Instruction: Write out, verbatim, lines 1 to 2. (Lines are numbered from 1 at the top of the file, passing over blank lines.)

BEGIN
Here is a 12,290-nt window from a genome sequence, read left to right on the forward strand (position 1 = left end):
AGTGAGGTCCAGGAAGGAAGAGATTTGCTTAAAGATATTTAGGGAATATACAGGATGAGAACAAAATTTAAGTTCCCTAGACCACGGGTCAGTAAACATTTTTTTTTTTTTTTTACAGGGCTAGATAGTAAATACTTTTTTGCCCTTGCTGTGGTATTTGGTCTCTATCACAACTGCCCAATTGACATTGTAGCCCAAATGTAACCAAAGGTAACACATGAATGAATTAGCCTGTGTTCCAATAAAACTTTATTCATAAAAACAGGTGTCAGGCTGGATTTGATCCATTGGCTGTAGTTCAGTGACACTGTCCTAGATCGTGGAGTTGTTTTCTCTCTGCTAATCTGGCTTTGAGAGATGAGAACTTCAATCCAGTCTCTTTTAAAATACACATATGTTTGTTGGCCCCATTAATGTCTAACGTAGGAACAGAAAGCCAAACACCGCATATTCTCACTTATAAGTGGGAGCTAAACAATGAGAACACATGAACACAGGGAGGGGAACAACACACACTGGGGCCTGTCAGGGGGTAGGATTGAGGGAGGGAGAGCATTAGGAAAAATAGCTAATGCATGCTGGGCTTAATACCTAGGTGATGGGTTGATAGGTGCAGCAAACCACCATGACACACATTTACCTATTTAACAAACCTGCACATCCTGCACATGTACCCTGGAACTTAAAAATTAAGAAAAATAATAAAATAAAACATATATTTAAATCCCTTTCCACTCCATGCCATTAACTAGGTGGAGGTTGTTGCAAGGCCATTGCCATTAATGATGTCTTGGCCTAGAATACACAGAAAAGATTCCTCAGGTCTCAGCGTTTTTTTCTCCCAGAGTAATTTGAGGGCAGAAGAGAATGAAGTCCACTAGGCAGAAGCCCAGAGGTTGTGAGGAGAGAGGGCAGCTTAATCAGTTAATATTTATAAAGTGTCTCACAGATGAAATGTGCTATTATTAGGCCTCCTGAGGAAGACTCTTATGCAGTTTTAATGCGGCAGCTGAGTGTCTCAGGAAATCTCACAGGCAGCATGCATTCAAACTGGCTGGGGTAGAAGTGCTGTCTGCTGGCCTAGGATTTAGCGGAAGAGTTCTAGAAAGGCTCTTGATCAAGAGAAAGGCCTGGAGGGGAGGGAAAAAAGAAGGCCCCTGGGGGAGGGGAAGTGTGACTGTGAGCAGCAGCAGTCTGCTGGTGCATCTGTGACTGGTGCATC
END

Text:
Here is a 12,290-nt window from a genome sequence, read left to right on the forward strand (position 1 = left end):
AGTGAGGTCCAGGAAGGAAGAGATTTGCTTAAAGATATTTAGGGAATATACAGGATGAGAACAAAATTTAAGTTCCCTAGACCACGGGTCAGTAAACATTTTTTTTTTTTTTTTACAGGGCTAGATAGTAAATACTTTTTTGCCCTTGCTGTGGTATTTGGTCTCTATCACAACTGCCCAATTGACATTGTAGCCCAAATGTAACCAAAGGTAACACATGAATGAATTAGCCTGTGTTCCAATAAAACTTTATTCATAAAAACAGGTGTCAGGCTGGATTTGATCCATTGGCTGTAGTTCAGTGACACTGTCCTAGATCGTGGAGTTGTTTTCTCTCTGCTAATCTGGCTTTGAGAGATGAGAACTTCAATCCAGTCTCTTTTAAAATACACATATGTTTGTTGGCCCCATTAATGTCTAACGTAGGAACAGAAAGCCAAACACCGCATATTCTCACTTATAAGTGGGAGCTAAACAATGAGAACACATGAACACAGGGAGGGGAACAACACACACTGGGGCCTGTCAGGGGGTAGGATTGAGGGAGGGAGAGCATTAGGAAAAATAGCTAATGCATGCTGGGCTTAATACCTAGGTGATGGGTTGATAGGTGCAGCAAACCACCATGACACACATTTACCTATTTAACAAACCTGCACATCCTGCACATGTACCCTGGAACTTAAAAATTAAGAAAAATAATAAAATAAAACATATATTTAAATCCCTTTCCACTCCATGCCATTAACTAGGTGGAGGTTGTTGCAAGGCCATTGCCATTAATGATGTCTTGGCCTAGAATACACAGAAAAGATTCCTCAGGTCTCAGCGTTTTTTTCTCCCAGAGTAATTTGAGGGCAGAAGAGAATGAAGTCCACTAGGCAGAAGCCCAGAGGTTGTGAGGAGAGAGGGCAGCTTAATCAGTTAATATTTATAAAGTGTCTCACAGATGAAATGTGCTATTATTAGGCCTCCTGAGGAAGACTCTTATGCAGTTTTAATGCGGCAGCTGAGTGTCTCAGGAAATCTCACAGGCAGCATGCATTCAAACTGGCTGGGGTAGAAGTGCTGTCTGCTGGCCTAGGATTTAGCGGAAGAGTTCTAGAAAGGCTCTTGATCAAGAGAAAGGCCTGGAGGGGAGGGAAAAAAGAAGGCCCCTGGGGGAGGGGAAGTGTGACTGTGAGCAGCAGCAGTCTGCTGGTGCATCTGTGACTGGTGCATC